Barry A. Bunin, Ph.D. is the CEO of Collaborative Drug Discovery. Dr. Bunin has overseen over $30 million in business transactions. Prior to CDD, Dr. Bunin was an Entrepreneur in Residence with Eli Lilly & Co. Dr. Bunin is on a patent for Kyprolis™ (Carfilzomib for Injection) — a selective proteasome inhibitor that received accelerated FDA approval for the treatment of patients with multiple myeloma that was widely viewed as the centerpiece of Amgen’s $10.4 Billion acquisition of Onyx Pharmaceuticals. Dr. Bunin was the founding CEO, President, & CSO of Libraria (now Eidogen-Sertanty). At Libraria, Dr. Bunin led a team that integrated exhaustive reaction capture (synthetic chemistry) with gene-family wide SAR capture (medicinal chemistry). On the scientific side, he co-authored “Chemoinformatics: Theory, Practice, and Products” (Springer-Verlag), a text that overviews modern chemoinformatics technologies, and “The Combinatorial Index” (Academic Press), a widely used text on high-throughput chemical synthesis. In the lab, Dr. Bunin did medicinal synthetic chemistry developing patented new chemotypes for protease inhibition at Axys Pharmaceuticals (now Celera) and RGD mimics to inhibit GP-IIbIIIa at Genentech. Dr. Bunin received his B.A. from Columbia University and his Ph.D. from UC Berkeley, where he synthesized and tested the initial 1,4-benzodiazepine libraries with Professor Jonathan Ellman.
Sylvia Ernst, Ph.D. is the Head of Sales and Sales Operations at Collaborative Drug Discovery, Inc. Dr. Ernst received her Ph.D. in Chemistry in Frankfurt, Germany working in the group of Prof. Dr. Wolfgang Kaim. At that time her research focused on using computational chemistry to find new catalysts for exploiting energy from sunlight. She has over 20 scientific publications. Interested in chemical information and technology, she joined the Beilstein Institute and was a member of the core team which launched “CrossFire Beilstein”, a database which today is known and used by almost every chemist in the world. From there Sylvia worked in customer related functions with Beilstein Information Systems, MDL Information Systems, Elsevier MDL, and SciTegic/Accelrys. She joined CDD in 2007. Sylvia’s extensive work with many pharmaceutical and biotech companies as well as academic and government institutions spans the globe, giving her a unique perspective on how the drug discovery and development process is evolving, and how new approaches may impact world health. She joined CDD because she believes that the best response to emerging global health crises is to foster collaborations that join the world’s enormous research capabilities into unified efforts.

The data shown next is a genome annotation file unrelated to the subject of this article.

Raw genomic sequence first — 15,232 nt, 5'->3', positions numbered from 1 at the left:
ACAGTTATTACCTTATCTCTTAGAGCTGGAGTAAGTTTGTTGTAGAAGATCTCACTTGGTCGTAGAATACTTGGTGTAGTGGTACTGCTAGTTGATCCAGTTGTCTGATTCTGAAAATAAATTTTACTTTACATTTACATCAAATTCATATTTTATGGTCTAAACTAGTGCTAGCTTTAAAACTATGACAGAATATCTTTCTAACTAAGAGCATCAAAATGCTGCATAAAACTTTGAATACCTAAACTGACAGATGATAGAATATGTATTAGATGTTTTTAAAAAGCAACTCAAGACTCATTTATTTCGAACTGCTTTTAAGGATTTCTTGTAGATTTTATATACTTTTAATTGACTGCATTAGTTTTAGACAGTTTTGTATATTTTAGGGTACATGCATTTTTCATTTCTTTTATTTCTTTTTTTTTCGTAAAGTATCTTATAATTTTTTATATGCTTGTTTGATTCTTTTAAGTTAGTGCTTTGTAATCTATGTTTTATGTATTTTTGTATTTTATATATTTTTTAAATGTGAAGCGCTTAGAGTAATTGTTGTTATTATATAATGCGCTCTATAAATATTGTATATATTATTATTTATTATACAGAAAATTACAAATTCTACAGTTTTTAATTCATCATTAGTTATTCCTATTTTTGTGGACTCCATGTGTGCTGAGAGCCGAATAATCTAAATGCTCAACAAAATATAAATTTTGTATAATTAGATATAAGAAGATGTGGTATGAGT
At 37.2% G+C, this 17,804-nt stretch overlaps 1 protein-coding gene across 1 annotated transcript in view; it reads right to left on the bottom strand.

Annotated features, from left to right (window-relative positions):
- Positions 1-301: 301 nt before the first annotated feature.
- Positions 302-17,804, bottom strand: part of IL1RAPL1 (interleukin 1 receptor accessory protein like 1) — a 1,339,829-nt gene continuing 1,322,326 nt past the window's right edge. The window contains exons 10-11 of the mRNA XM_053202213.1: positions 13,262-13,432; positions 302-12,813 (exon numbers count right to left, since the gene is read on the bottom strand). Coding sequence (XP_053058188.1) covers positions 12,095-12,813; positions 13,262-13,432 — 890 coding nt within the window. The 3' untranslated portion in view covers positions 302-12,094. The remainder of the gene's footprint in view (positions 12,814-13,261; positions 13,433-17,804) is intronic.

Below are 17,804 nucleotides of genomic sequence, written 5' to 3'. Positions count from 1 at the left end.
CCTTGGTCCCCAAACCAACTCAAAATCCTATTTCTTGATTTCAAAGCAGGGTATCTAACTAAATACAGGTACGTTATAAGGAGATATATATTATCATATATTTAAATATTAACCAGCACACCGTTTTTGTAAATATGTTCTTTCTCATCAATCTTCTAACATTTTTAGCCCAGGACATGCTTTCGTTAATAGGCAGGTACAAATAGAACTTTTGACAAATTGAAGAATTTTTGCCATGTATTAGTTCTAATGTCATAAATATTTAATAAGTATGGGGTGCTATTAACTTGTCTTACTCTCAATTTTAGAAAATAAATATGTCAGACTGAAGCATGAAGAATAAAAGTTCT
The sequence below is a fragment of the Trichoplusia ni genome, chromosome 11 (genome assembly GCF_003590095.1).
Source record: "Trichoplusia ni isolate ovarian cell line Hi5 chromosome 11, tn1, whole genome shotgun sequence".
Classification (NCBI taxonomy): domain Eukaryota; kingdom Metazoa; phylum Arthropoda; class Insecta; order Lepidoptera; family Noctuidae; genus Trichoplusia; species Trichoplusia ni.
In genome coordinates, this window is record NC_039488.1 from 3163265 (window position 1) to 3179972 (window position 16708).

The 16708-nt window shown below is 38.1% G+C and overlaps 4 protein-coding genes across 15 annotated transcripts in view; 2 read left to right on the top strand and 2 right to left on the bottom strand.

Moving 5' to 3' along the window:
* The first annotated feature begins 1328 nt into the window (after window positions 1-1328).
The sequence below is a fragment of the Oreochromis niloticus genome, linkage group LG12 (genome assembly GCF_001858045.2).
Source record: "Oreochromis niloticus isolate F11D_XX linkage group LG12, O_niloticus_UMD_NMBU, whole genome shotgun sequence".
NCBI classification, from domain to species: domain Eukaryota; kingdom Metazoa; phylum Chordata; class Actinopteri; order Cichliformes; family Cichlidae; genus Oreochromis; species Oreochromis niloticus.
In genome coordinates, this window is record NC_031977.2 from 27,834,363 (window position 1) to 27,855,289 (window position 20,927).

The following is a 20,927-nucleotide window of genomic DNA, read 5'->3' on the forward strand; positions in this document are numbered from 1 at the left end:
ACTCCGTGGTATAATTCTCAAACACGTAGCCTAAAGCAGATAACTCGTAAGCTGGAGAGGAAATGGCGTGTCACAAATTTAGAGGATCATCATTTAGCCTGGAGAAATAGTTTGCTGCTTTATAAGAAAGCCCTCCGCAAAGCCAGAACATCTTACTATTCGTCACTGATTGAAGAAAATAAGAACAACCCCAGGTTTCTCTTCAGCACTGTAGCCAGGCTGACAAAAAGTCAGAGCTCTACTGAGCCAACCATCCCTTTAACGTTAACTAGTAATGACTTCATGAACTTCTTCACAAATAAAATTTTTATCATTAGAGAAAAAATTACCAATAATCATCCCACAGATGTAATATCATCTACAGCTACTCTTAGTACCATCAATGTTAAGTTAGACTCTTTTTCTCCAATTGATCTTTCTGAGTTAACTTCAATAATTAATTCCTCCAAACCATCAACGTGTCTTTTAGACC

Kellan Gregory is CDD’s Director of Product Excellence. He has a degree in Chemical Engineering with an emphasis in biotechnology from Tufts University. Kellan was co-author in an HIV study with Dr. Paul A. Volberding, and interned with BioRad and Libraria. He has not written two books and founded two companies like Barry Bunin, PhD. Unlike Sylvia Ernst, PhD, he did not help with commercial introductions of both Beilstein and Pipeline Pilot. And he’s at least 99 articles and 3 books behind Sean Ekins, Ph.D., who has experience working with two big Pharmas. But you know what? If you want a product expert with the most experience using data and databases, the strongest people skills and the ability to tell you straight up what will and will not work, Kellan Gregory – with his growing team of specialists in the product group – is your best collaborator. Kellan also creates practical specifications for our product enhancements by prioritizing thousands of requests from hundreds of CDD customers.
Dr. Vaschetto drives our global collaborations from CDD’s new European Office. Previously she was the VP of Strategic Partnerships, Sales, and Marketing at Dotmatics and held similar executive roles at Perkin Elmer (previously CambridgeSoft). Mariana’s broad experiences span across informatics, chemistry, physics, biology, and communication fields. She rose through the ranks at Accelrys from responsibilities for support to informatics applications to Chemoinformatics Software Product-Marketing Manager to Senior Product Manager for their complete product line (including data content and software).
Mariana has a flair for cooking and knows which way the wind is blowing. Her PhD is in Chemistry.
Krishna Dole has a decade of experience creating collaborative scientific software. He has developed software for drug discovery, population biology, geomorphology and phylogenetics. Prior to joining CDD in 2007, he coauthored mx, an open source biodiversity informatics application that remains under active use and development.On the software side, he has been working with the Ruby on Rails framework for over 6 years, and has published a plugin and submitted bugfixes to Rails itself. Like all of CDD’s software developers he is an enthusiastic user of automated testing, the agile process, and behavior driven development. At CDD he draws on his broad experience to guide the design and implementation of scientific features. Krishna has a double BA in Biology and Earth Sciences/Environmental Studies from UC Santa Cruz.
Alex Clark has been building cheminformatics and computational drug discovery software products since the early 2000’s, after spending a decade learning to be a scientist the hard way: running reactions at the lab bench. Since switching to informatics full time, he has worked on most areas of contemporary chemistry software, whether it be 2D or 3D, large scale (cheminformatics) or small scale (quantum chemistry), big molecules (proteins) or small molecules (drugs). He has a persistent interest in the interface between scientists and software, which continues to challenge our industry, and has done much work on visualization techniques, electronic lab notebooks, and reimagining traditional software for new platforms like mobile, cloud and web. He publishes regularly in the scientific literature, and has maintained a large number of collaborations since becoming an entrepreneur in 2010. Whenever he is not working on projects for CDD, he continues to maintain his own company, Molecular Materials Informatics, relentlessly experimenting with all manner of future-oriented chemistry software ideas, methods and products. Alex completed his doctorate at the University of Auckland, New Zealand, in 1999, and subsequently relocated to North America.